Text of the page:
Saints of the Republic is a stunning and magical work of poetry. Wrapped in eros and ethos, this new body of work is a body of metaphor, a body of testimony, and a body in prayer with another body. With flocks and exaltations, many gods to love, and a Baptist bodybuilder, these poems are a commitment to sound and image. The form is a letter to tradition and silence; they are born in verse and dressed up as an unlocked kiss. Expect to fall in love with these stories over and over again.
Jake Skeets, author of Eyes Bottle Dark with a Mouthful of Flowers
Saints of the Republic is an exultant song of queer identity, of history, of the present, and of the body. These poems celebrate the carnal, the elemental, the sacred and the profound. Chip Livingston strips away the pious and the self-righteous oppression of societal expectations and offers instead an invitation into the visceral. Here is a poet who has found his paradise in lovers, in language, and the land. He intimately shares a world so full of queer joy it begs the reader to look back at their own and take inventory.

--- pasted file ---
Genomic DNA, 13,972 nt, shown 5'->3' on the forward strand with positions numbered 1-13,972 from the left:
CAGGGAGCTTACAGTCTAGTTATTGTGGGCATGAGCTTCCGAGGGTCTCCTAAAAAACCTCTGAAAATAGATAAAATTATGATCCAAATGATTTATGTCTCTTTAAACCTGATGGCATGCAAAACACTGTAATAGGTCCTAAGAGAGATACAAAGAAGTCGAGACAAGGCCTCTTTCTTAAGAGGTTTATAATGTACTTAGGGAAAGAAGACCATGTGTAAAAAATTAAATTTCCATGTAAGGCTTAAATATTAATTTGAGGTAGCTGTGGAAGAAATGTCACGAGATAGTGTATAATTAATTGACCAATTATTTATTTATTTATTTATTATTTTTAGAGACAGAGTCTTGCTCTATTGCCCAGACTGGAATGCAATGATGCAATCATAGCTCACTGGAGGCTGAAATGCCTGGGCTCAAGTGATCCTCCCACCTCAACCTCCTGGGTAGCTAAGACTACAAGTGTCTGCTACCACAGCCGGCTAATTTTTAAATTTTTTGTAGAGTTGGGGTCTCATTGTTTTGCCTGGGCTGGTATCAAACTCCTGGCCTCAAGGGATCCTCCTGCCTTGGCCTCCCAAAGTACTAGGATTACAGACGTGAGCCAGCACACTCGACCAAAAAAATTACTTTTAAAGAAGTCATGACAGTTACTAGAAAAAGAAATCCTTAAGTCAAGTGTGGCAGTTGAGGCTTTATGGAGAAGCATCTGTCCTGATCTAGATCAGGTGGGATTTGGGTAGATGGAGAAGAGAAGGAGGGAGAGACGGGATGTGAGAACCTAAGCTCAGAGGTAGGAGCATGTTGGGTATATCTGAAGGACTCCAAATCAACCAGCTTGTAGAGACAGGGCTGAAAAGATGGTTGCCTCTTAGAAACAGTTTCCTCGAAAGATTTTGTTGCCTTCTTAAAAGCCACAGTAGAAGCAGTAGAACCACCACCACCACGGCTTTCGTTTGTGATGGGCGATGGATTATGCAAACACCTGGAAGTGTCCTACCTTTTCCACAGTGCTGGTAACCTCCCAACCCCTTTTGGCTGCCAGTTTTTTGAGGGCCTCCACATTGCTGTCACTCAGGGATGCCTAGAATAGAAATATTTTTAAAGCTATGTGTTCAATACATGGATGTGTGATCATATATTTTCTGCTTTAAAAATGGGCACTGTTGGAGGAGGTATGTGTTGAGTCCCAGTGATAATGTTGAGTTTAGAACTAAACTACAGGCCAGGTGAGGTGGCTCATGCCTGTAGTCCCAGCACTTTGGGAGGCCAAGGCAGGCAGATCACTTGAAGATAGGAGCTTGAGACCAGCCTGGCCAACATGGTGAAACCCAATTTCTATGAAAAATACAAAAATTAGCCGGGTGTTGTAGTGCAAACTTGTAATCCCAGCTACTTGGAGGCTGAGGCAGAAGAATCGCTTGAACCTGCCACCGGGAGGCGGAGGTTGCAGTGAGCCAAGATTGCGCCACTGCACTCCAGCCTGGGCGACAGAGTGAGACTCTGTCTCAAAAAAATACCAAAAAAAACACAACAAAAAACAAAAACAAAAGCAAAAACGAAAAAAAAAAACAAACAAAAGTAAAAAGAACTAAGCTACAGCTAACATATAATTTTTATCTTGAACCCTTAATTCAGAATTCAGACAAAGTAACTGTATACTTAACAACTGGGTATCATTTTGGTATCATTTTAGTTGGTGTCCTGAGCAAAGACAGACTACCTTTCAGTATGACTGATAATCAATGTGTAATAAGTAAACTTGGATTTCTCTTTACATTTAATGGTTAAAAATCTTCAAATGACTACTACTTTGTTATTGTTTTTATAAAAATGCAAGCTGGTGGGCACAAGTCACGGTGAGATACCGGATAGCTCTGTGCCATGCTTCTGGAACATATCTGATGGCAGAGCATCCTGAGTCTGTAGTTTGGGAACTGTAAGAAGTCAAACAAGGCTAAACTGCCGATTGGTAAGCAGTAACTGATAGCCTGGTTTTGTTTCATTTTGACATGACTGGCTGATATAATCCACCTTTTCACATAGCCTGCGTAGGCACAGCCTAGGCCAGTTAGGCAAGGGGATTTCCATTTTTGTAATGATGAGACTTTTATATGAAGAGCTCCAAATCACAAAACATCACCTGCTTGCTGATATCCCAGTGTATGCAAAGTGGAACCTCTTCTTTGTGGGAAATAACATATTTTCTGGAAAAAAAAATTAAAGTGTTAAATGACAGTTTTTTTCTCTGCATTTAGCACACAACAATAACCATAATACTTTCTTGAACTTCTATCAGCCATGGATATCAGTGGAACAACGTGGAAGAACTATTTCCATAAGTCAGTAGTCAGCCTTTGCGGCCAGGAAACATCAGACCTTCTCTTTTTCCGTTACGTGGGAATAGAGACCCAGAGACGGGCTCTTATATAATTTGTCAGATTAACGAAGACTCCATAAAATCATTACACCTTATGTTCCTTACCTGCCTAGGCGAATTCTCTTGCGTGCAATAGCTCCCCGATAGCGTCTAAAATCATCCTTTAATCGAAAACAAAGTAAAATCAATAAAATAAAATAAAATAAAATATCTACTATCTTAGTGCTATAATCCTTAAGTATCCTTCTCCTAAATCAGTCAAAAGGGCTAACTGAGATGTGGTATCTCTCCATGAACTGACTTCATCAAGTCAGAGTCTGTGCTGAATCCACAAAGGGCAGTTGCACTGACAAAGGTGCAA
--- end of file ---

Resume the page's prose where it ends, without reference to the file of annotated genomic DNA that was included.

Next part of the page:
Sasha LaPointe, author of Red Paint and Rose Quartz
Chip Livingston is a queer/two-spirit, mixed-blood Creek writer and the author of two previous collections of poetry, Crow-Blue, Crow-Black and Museum of False Starts, as well as a chapbook of poems, a novel, and a short story/essay collection. He is the editor of Love, Loosha: The Letters of Lucia Berlin and Kenward Elmslie. Chip teaches in the low-rez MFA program at the Institute of American Indian Arts in Santa Fe, New Mexico. He lives in Montevideo, Uruguay.